Revelation 14 is a fantastic chapter. It has a great deal of action that fascinates the mind. The chapter is not, however, beyond our ability to understand and from which to draw lessons.
The Lamb & The Redeemed
This chapter opens with the Lamb standing with the 144,000 (Rev. 14:1-5). There is not a literal Lamb here. Rather, this is symbolic language to describe the Son of God; the One offered in sacrifice for the sins of men (Jn. 1:29). He is on Mount Zion. Again, there is not a literal mass of material rock in heaven. Instead, the Lamb is standing on a solid, secure place (cf. Psa. 2:6).
The 144,000 represent the saved. They are the ones who were marked in Revelation 7. They were redeemed by the blood of the Lamb (1 Pet. 1:18, 19). They are virgins, that is, they are morally pure (2 Cor. 11:2). These follow the Lamb, by listening to Him, and are the firstfruits; they are dedicated and belong to God [similar to the firstfruits of Old Testament harvests] (Jn. 10:27; Jas. 1:18). Too, they told the truth and did not deceive or lie (1 Pet. 1:22).
If we were to take all of this as literal language, we would be forced to conclude there will only by 144,000 male virgins who never lied in heaven. This is simply not so and totally incompatible with the rest of the Bible. Thus, we are confident this is symbolic language.
The Angels & Judgment
The angels now declare judgment (Rev. 14:6-13). One angel brings the “everlasting gospel.” This is none other than the gospel of Christ, that which will not fade away (1 Pet. 1:23-25). It is intended for all people over all the earth. None are excluded from accountability or access to the gospel.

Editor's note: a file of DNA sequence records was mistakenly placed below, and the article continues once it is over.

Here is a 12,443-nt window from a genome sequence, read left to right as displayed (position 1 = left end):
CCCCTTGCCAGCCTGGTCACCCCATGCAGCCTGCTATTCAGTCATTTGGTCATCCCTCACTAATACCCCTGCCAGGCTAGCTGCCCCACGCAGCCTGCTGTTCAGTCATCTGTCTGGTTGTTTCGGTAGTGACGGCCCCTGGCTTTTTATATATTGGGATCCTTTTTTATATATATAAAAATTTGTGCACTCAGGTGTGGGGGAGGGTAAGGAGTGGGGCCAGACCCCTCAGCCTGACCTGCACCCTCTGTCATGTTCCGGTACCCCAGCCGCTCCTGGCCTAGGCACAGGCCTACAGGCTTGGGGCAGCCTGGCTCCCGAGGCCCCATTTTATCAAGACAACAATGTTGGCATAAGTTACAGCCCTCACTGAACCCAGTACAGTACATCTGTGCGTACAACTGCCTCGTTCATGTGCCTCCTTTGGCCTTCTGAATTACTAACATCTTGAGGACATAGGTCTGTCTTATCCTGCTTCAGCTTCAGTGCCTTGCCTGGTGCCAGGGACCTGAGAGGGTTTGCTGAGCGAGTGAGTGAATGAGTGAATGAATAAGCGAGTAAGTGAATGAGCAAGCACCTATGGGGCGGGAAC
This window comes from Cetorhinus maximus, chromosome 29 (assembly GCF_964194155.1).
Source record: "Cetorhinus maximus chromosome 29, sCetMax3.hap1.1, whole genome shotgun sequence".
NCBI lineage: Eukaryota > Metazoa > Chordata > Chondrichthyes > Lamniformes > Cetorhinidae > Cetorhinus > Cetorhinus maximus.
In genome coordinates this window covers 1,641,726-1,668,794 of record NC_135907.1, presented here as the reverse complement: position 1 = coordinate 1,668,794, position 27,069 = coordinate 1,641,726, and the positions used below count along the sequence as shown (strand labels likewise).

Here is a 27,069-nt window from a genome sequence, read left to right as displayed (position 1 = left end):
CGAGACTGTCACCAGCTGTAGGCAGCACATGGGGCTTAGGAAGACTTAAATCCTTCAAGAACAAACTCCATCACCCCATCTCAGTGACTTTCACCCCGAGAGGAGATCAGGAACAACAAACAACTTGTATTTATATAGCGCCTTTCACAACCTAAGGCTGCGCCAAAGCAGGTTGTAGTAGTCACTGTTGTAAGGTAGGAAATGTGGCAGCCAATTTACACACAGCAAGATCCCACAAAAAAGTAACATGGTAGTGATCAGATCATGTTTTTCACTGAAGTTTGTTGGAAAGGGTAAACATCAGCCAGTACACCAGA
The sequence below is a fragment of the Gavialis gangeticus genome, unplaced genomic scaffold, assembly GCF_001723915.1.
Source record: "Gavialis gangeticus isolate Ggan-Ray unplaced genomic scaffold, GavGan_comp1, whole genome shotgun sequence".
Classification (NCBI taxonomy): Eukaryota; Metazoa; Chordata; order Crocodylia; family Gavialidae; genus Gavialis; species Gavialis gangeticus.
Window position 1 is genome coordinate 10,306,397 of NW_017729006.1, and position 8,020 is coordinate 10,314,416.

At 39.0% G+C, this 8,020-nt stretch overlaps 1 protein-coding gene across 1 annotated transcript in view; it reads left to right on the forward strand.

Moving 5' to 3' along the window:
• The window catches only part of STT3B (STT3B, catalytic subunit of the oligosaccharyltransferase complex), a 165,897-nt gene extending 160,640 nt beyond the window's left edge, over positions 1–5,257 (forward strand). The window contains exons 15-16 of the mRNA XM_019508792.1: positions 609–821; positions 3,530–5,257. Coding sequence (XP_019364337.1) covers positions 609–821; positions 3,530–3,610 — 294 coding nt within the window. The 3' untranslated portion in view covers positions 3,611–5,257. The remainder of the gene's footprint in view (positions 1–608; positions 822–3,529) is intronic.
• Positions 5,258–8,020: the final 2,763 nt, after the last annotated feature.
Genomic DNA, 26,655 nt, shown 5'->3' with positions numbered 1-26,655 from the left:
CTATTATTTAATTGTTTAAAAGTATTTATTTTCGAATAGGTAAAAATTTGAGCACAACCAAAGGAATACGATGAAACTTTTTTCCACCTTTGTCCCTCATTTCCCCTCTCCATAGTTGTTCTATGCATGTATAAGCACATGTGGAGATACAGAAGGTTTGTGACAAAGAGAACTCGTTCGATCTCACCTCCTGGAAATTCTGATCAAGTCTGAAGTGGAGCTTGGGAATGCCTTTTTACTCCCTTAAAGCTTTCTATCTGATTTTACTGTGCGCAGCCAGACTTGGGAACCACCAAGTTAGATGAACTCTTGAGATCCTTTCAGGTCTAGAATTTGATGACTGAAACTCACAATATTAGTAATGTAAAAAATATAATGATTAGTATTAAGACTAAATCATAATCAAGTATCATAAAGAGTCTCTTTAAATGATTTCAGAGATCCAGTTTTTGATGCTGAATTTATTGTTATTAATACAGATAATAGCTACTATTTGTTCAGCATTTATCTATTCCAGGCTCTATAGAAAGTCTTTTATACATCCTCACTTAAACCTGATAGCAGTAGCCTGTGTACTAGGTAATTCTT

The hour of judgment is announced. In this there is the pronouncement against “Babylon.” Babylon in Revelation is identified with Rome. At the time of the writing of this book, Rome still stood. Hence, we understand this is a use of the “prophetic perfect,” that is, declaring a thing yet to come as though it was already done (Isa. 46:10; 48:3). The surety of the fall of Rome was so certain, the angel could declare it as done.
The fall of Babylon was due to her sins. Sin brings nations down (Prov. 14:34). God’s wrath abides over any and all that are in sin.
The ones that receive the mark of the beast will suffer punishment. God will not allow them to escape. Rather, they will “have no rest.” This is a comfort to the Christians who received this letter in the first century. They were weary and anxious about the survival of the cause of Christ. God is here reassuring them He and His sons will win and Satan and his slaves will lose.
Another comforting thought is that the saints will rest (Rev. 14:13). They will rest from their dedicated labors to the Lord. Their influence, however, will continue to linger in the lives of those they left behind. They have kept God’s commands and will receive a reward for it. Hence, we know if we do not keep His commands we will not receive a reward of rest.
Harvest Of The Earth
In the last section of Revelation 14, we learn about the harvest of the earth (Rev. 14:14-20). The Son of Man is on a cloud. The idea here is again symbolic. It is not that Jesus is sitting on a cloud in heaven. At the beginning of the chapter He was on Mount Zion. These are word pictures that convey a deeper meaning. Being on a cloud is the idea of Judgment, just as in Isaiah’s day (Isa. 19:1). Jesus was judging the earth.
The righteous are harvested (Rev. 14:15, 16). When on earth Jesus said the fields were white for harvest (Lk. 10:2). We see the gospel has gone out (14:6) and now a harvest taking place. At the same time the unrighteous are being “harvested” as well (Rev. 14:17-20). Their fate is to suffer the wrath of God.
Steven F. Deaton